High-energy nuclear (heavy-ion) physics
rpnhenpf20em, a.k.a. fffn9a85, fffn9a78, FIZ/2/094E
Goal of this class is to learn about the experimental background, basic observables, phenomenological ideas and theories of high energy nucleus-nucleus collisions. Once completed, the student shall be familiar with the main concepts hence will understand the main message of most talks on a high energy heavy ion physics conference.
These main topics will be covered at the lectures:
- Introduction to high energy nuclear physics: basics of particle physics, heavy ion experiments, time evolution of heavy ion collisions, basic phenomenology. Slides: [pptx]
- Heavy ion and particle colliders: types of accelerators, present-day colliders (e.g. SPS, RHIC, LHC), types of particle detectors. Slides: [pdf], [pptx]
- Complex detector systems: setup of NA61, PHENIX, STAR, CMS, ALICE, event characterization, tracking, particle identification, data aquisition. Slides: [pdf], [pptx]
- Hard probes: nuclear modification, jet reconstruction, heavy quarks, jet correlations, photons. Slides: [pdf], [pptx]
- Soft probes: angular correlations, momentum anisotropies, quark degrees of freedom, thermal effects, viscosity.
- The QCD phase diagram: theoretical and phenomenological calculations, experimental results, planned future experiments.
- Microscopic calculations: perturbative QCD, lattice QCD..
- Phenomenology: kinetic theory, effective theories (Linear Sigma Model, PNJL, etc)
- Hydrodynamics: nonrelativistic and relativistic equations, simple consequences, simple solutions, hydrodynamic models, scaling, numerical simulations.
- Femtoscopy: basics of the HBT effect, core-halo model, final state interactions, coherence, hydrodynamic scaling, Lévy distributons, chiral symmetry.
These topics cover a lecture each, and there will be a project task at the end of the semester, substituting a regular verbal or written exam.
Familiarity with special relativity and quantum mechanics is required, as well as basic knowledge of particle and nuclear physics. Some understanding of the concepts of quantum field theories is useful, as well as a basic understanding of information technology concepts. For the project work, working knowledge of C++ is needed.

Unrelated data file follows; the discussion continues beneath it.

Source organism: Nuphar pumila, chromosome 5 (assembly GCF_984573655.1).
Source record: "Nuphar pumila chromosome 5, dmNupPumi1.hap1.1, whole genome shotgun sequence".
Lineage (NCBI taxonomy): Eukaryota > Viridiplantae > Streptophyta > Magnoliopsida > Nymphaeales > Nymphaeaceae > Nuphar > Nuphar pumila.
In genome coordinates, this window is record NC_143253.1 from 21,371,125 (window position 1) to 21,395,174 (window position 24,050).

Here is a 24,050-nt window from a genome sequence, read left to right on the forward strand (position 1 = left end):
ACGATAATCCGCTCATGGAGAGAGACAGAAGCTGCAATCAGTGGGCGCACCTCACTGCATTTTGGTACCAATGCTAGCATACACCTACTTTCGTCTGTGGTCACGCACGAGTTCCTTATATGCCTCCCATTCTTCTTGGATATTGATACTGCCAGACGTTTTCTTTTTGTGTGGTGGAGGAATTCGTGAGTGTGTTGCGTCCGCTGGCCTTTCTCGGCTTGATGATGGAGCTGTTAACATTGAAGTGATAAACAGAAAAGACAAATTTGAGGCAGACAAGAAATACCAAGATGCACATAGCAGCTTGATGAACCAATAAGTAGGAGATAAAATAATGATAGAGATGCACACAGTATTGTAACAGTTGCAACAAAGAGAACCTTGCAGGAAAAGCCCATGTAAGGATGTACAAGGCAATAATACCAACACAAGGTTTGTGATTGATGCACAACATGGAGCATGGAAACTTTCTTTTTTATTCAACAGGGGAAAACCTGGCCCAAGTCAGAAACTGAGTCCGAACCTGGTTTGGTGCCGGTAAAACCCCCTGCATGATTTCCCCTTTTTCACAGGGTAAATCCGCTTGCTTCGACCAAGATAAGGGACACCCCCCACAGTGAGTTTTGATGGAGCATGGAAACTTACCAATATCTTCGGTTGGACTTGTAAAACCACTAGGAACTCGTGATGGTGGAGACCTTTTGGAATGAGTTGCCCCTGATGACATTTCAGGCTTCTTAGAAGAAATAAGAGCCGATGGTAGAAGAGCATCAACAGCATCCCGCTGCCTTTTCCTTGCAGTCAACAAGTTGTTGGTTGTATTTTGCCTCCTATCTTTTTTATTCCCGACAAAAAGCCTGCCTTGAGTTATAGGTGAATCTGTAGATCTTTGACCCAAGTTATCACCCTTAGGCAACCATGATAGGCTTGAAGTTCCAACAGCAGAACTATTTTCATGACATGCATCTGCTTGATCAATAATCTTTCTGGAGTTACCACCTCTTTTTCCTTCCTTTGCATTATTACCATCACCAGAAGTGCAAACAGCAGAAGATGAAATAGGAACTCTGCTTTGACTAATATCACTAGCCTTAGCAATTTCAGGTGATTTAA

To be created along the course of the lectures in 2020/21
- L. P. Csernai: Introduction to Relativistic Heavy Ion Collisions
- W. Florkowski: Phenomenology of Ultra-Relativistic Heavy-Ion Collisions
- D.H. Perkins: Introduction to High Energy Physics
- I. Arsene et al., Nucl.Phys. A757 (2005) 1-27 [arXiv:nucl-ex/0410020]
- B. Back et al., Nucl.Phys. A757 (2005) 28-101 [arXiv:nucl-ex/0410022]
- J. Adams et al., Nucl.Phys. A757 (2005) 102-183 [arXiv:nucl-ex/0501009]
- K. Adcox et al., Nucl.Phys. A757 (2005) 184-283 [arXiv:nucl-ex/0410003]
- M. Lisa et al., Ann.Rev.Nucl.Part.Sci. 55 (2005) 357-402 [arXiv:nucl-ex/0505014]
Information for project tasks
In order to complete this course, you need to be familiar with c++ and ROOT. Below are some materials that may be helpful.
- A c++ tutorial: http://www.cplusplus.com/doc/tutorial/
- A short c++ course: https://www.phenix.bnl.gov/~purschke/CppCourse_BNL/
- ROOT webpage: https://root.cern.ch/
- ROOT manual: https://root.cern/manual/basics/
- ROOT guide: [html]
- A ROOT course: [pdf] (slides 29-61: C++ basics; slides 61-75: ROOT basics; slides 76-109: Histograms, functions, graphs;
- A few useful ROOT tutorials:
- Histograms: https://root.cern.ch/root/htmldoc/guides/users-guide/Histograms.html
- Histogram examples: https://root.cern.ch/doc/master/group__tutorial__hist.html
- Fitting examples: https://root.cern.ch/doc/master/group__tutorial__fit.html
- Trees: https://root.cern.ch/root/htmldoc/guides/users-guide/Trees.html
- Minuit2: https://root.cern.ch/root/htmldoc/guides/minuit2/Minuit2.html
- Other HowTo pages: https://root.cern.ch/howtos
Working with real data
- You will just have to download this data from the location provided at the beginning of the course
- Download analysis code: [tgz]
- Read the README file: [txt]
- Download example data tree: [root]
- Create the exe, exe/object, exe/object/dependencies directories
- Compile the code via make all, and run it as exe/analyzetree.exe <data.root> <output.root> <number of events to analyze>, with keeping the number of events to analyze low, i.e. 50000 or so (for experimenting)
- Plot the results via root.exe -b -q Plot_analyzetree.C\(\"<output.root>,<figures directory>\"\), substituting the output file produced in the previous step. You will also need a (preferably web based) directory for the plotted figures.
- Check if you can get back to zvertex, centrality and reaction plane distributions given at my BNL public web area
- You can access the particle properties through p.GetEntry(ientry), and then p.E[itrack] and similarly for others.
February 5, 2021